Writers who were smart about business loved the Pandemic. Not only did we have an excuse to stay home and write, but after people burned out on the Netflix catalog, they bought books. Lots of books.

Then because of a minor miracle of science (called building a major vaccine in under a year instead of the more typical decade), the populace finally declared the pandemic to be over (well before the experts were ready). I read an article yesterday that the US population alone was estimated to have banked about $20 trillion (that’s $20,000,000,000,000) in savings during the Pandemic. They drove less, they ate out less, and they sure didn’t fly anywhere.

In 2023, it’s estimated that they’ve burned through $19 trillion of those savings. They played, they partied, they traveled far and wide, they had a great time.

There was one thing they were not doing—reading books.

Many, many authors saw their income halve overnight, and remain that way throughout 2023. (Mine dropped, but thankfully not like that.)

I expect 2024 to find some modicum of balance as the US and others are forced back to work, as college loan payments return, and budgets are once more a matter calling for some attention.

That’s good for writers, so I’m hoping for a better 2024 as are many others.


I harped on this at length last year (see the link at the top to revisit the discussion, if you want to see what I did). The only thought I’ll add to that is Do it! Do it now!

Yes, it’s a total pain in the ass. Sure it makes you a higher percentage of the cover price for each sale, which is offset by the time it costs you.

BUT it gives you direct connection to your fans.

Re-read that sentence. Here, I’ll force you to: It gives you direct connection to your fans.

You get their e-mail and that’s your ticket for the long term. You get to coax them into the second and third purchase that turns them from reader to fan. The importance of the chance to market them directly can not be overstated.


See the next topic.


For the last five years or so, a friend and I have had a two-hour cross-country brainstorming session every month (And in September we met up for five days and really shorted our brains out.) In the past, we started every conversation with, “How do we break publishing?”

This was the relevant question over the last five years as we sought ways to leverage new tools in creative ways. I even built a mini-conference designed to give the software vendors more ideas and clearer feedback (several of the ideas have since appeared on their platforms).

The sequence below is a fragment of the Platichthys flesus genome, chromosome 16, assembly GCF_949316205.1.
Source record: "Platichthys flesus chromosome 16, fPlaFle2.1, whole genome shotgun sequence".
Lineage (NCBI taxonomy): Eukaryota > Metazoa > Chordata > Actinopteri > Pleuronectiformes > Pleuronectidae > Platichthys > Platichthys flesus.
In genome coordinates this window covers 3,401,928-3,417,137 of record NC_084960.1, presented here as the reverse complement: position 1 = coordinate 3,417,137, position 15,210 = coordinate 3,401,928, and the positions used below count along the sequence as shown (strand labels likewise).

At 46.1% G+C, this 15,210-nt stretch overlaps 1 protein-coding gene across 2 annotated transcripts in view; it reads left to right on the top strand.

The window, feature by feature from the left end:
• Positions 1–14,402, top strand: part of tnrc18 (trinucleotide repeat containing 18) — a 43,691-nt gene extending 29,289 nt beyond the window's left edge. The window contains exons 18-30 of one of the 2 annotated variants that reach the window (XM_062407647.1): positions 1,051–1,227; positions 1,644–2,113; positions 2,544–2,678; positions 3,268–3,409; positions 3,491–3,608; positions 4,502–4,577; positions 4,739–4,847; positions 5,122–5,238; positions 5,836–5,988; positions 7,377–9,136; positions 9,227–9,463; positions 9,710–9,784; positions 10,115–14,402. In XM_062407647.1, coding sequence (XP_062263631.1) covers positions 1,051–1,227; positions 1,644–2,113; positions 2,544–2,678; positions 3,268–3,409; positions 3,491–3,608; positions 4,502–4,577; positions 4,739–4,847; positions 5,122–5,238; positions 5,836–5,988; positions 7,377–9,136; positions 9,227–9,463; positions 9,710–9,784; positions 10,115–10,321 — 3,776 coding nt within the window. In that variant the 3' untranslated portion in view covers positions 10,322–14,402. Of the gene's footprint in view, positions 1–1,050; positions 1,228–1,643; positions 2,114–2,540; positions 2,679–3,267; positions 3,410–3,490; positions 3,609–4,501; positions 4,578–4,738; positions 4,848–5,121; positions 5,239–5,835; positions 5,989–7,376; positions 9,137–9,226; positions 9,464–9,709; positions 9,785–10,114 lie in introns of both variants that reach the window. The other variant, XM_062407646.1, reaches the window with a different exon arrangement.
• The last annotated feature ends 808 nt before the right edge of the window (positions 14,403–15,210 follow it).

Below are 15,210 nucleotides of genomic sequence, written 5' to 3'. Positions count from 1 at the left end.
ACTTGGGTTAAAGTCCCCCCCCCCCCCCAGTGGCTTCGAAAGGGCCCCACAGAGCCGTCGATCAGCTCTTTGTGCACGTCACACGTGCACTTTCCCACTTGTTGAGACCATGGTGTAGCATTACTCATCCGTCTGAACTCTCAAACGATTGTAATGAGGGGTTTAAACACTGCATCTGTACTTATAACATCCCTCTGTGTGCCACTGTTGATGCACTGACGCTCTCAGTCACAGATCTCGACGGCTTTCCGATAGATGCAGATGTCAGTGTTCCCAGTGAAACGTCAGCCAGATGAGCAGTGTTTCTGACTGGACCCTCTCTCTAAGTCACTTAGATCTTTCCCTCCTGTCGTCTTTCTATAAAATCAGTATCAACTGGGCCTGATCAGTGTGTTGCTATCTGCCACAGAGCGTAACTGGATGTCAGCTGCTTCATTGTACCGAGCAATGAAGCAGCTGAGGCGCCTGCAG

But those platforms have stabilized. Sure, they’ll continue to improve, but they’re now about how to create or distribute a book better, faster, cheaper—rather than how to do it at all.

So, we’ve started asking a new question, “How do we break discoverability?”

Because that’s the current challenge. If you aren’t asking yourself that question daily, or at least weekly, you’re failing as the manager of your small business of being an author. Constantly ask yourself, “Other than writing high-quality stories, what can I do to improve my discoverability?” (Hot tip: If you aren’t asking the question, you’ll never find an answer.)

Personal Example 1:

I’ve started new fan outreach initiatives: bonus scenes, recipes from the books, cast lists, and readers club videos. To see what I did, visit: Feel free to join!

Personal Example 2:

For eight years I wrote a short story a month and gave it away for free for a week. People read them in droves, and then bought them in droves until they were a third of my income. But after over a hundred stories (there were some years with Christmas bonus stories), I wasn’t feeling as inspired as I had been.

I planned to stop the monthly Ides of Matt short stories, but first I asked the magic discoverability question.

In answer, I came up with Thrill Ride – the Magazine. It’s an opportunity to expose my stories to the fans of the authors I bought stories from. It’s a win-win discoverability tool. (By the way, submissions are open through 12/31/2023 at midnight.)

My second best advice?

Think, think hard, about creative ways that you can “Break Discoverability” and reach your fans in your own new and creative ways.

AND MY BEST ADVICE (my same final paragraph as last year and the one before that and…)

Ask: How much time am I spending writing?

It better be over 25 hrs/wk if you’re a full-time author. Over 10 hrs/wk if you’re still in the aspiring mode.

Nothing! Nothing! Nothing! is more effective than the next book for ensuring that your backlist grows, your future expands, and you’ll be in the best position to take advantage of 2024, 2025…

Note: my webstore is live at


USA Today and Amazon #1 Bestseller M. L. "Matt" Buchman has over 75 novels, 200 short stories, and 50 read-by-author audiobooks.
From the very beginning, his powerful female heroines insisted on putting character first, then a great adventure.

PW declares of his Miranda Chase action-adventure thrillers that: “Tom Clancy fans open to a strong female lead will clamor for more.” About his military romantic thrillers: “Like Robert Ludlum and Nora Roberts had a book baby.” He is also the founder and editor of Thrill Ride – the Magazine.

A project manager with a geophysics degree, he’s designed and built houses, flown and jumped out of planes, solo-sailed a 50’ sailboat, and bicycled solo around the world…and designs quilts. He and his wife presently live on the North Shore of Massachusetts. More at: